Lander bounces onto comet, sends some data before snoozing
NAVCAM/ROSETTA/ESA; ESA, ATG medialab
With a hop and a skip, a robot called Philae bounded onto comet 67P/Churyumov-Gerasimenko, perhaps a bit too eager to explore the alien world.
The touchdown on November 12, amid cheers and tears on Earth, marked the first time scientists have set a probe on a comet. But the jubilation was short-lived. Philae’s boisterous bounces landed the robot slightly sideways in the shadow of a cliff, making it impossible for its solar panels to get enough sunlight to recharge its batteries. After about 50 hours of scratching and sniffing 67P’s surface, Philae transmitted its last batch of data and settled in for a long, potentially permanent, sleep.
If all had gone perfectly, Philae would have studied the comet’s surface until March 2015. But the lander’s apparent early retirement didn’t mark the end of the European Space Agency–led mission to get an in-depth look at the 4-kilometer-long hunk of dust and ice (SN Online: 11/13/14). The Rosetta spacecraft (illustration, inset) arrived at the comet on August 6 carrying Philae (SN: 9/6/14, p. 8). The craft is still zooming around 67P, doing its own set of studies, scrutinizing the comet’s hazy atmosphere, snapping images of the surface and trying to pinpoint the lander’s final resting place.
Even in its brief life on 67P, Philae offered hints about some of the comet’s secrets. The lander beamed back evidence supporting the idea that comets carried, and possibly even spread, organic molecules throughout the early solar system (SN: 12/13/14, p. 6). The robot also hammered just 10 to 20 centimeters into the surface of the comet and hit a surprisingly hard layer of material, thought to be ice. The discovery suggests that some of the dust ejected from 67P when it approaches the sun and heats up stays gravitationally bound to the comet and falls back to form a thin surface layer. The finding also hints that 67P’s core may be layered.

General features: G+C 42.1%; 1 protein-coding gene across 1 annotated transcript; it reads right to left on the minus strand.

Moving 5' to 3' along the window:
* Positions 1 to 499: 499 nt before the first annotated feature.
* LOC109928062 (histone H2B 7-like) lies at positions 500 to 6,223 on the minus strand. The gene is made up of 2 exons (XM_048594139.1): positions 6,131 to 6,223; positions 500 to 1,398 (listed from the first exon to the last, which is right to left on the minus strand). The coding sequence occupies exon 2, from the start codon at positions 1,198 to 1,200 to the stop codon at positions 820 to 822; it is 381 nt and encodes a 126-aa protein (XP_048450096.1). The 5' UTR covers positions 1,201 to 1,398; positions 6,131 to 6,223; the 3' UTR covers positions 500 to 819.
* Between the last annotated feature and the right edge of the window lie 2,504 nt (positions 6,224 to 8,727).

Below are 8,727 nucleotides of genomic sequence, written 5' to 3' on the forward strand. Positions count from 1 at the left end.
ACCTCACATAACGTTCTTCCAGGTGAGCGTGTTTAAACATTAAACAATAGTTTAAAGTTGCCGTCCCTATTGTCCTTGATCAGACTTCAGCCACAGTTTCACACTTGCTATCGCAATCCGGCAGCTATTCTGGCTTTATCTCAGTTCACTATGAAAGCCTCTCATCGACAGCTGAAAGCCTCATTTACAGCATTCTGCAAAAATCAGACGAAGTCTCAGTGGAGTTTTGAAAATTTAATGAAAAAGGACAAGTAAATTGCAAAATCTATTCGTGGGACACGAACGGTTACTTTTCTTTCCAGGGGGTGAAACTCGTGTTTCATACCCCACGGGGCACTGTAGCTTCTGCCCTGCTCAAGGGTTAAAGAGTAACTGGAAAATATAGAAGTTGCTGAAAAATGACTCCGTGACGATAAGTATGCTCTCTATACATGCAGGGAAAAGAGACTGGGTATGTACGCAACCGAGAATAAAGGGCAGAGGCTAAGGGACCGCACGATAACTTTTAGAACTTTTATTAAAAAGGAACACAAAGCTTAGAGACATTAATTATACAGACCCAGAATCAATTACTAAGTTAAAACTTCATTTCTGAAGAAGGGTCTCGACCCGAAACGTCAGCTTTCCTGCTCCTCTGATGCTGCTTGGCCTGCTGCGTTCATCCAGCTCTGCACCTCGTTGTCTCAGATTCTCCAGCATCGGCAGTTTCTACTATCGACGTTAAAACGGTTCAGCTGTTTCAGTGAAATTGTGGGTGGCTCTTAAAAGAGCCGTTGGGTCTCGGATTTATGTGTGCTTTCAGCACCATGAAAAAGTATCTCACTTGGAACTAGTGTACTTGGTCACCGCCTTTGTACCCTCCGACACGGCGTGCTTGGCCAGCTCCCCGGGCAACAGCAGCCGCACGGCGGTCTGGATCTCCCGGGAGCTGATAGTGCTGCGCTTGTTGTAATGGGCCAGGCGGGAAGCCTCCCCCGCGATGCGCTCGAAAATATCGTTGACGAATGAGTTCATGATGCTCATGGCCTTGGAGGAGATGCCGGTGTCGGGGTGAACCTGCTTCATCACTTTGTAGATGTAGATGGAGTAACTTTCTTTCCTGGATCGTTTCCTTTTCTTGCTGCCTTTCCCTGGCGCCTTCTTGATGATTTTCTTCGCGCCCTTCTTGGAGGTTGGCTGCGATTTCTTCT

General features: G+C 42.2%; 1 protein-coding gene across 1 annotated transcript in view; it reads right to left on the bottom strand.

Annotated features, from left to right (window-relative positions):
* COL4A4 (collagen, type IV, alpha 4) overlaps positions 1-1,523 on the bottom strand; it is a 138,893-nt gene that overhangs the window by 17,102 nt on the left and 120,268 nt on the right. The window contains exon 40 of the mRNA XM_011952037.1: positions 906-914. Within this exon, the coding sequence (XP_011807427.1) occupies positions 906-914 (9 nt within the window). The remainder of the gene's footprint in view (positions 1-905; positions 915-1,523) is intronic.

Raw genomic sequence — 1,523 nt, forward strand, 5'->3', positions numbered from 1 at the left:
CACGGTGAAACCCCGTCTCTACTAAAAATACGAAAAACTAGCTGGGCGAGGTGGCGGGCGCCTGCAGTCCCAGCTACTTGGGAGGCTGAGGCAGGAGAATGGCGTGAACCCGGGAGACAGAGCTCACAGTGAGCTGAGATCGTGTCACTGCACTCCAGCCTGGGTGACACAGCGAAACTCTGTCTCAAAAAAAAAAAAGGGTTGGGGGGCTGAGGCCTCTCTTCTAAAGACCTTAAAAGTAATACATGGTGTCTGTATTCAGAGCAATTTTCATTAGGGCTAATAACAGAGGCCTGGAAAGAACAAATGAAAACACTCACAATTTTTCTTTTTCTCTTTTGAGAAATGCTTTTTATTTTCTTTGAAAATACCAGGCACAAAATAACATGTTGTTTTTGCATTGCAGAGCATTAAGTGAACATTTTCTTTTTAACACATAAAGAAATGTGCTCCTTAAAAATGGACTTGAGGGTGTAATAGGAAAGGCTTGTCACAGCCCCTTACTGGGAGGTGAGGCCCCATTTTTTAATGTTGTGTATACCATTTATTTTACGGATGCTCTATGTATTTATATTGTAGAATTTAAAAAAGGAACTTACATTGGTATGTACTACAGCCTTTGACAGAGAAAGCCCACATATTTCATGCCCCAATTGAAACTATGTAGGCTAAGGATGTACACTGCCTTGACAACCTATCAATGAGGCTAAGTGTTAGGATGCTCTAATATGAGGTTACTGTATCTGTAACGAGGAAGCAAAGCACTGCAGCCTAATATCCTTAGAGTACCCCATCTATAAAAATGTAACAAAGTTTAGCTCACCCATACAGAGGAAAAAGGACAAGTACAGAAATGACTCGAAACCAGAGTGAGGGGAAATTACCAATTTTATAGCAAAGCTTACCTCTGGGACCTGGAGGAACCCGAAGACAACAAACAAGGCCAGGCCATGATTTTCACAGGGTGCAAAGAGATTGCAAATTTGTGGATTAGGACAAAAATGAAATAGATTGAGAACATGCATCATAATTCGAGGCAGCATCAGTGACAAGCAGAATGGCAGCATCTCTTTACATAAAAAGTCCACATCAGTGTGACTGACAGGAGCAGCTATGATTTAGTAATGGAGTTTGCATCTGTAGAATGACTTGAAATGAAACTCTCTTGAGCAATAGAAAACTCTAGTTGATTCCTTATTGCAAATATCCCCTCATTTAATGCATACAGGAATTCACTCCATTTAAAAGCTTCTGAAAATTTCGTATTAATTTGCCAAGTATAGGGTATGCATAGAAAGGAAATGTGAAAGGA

“There are a number of different ideas about how the nucleus of the comet could be structured — whether it’s layered, whether it’s one bound entity or a group of aggregated bodies together that are covered in a surface,” says Rosetta project scientist Matt Taylor, who is based in Noordwijk, Netherlands.
Understanding the comet’s structure and composition could give scientists clues to how the planets formed and whether comets brought water and other ingredients for life to Earth (SN: 11/1/14, p. 22). Observations may also reveal what’s in the cauldron of chemicals that’s created when the comet shoots out gas and dust as it nears the sun, Taylor says.
Rosetta is slated to stay with 67P until December 2015 and will be ringside for the comet’s closest approach to the sun, in August. Rosetta may also relay any messages that Philae ekes out as the comet nears the sun and exposes the lander’s solar panels to more light, potentially enough to revive it.
Data from 67P will force scientists to rethink what they know about comets, says ESA scientist Mark McCaughrean, who is also based in Noordwijk. This mission will certainly not be the last word on these unpredictable beasts, he says. “You can be damn sure that the people working off the back of this will be thinking of what to do next.”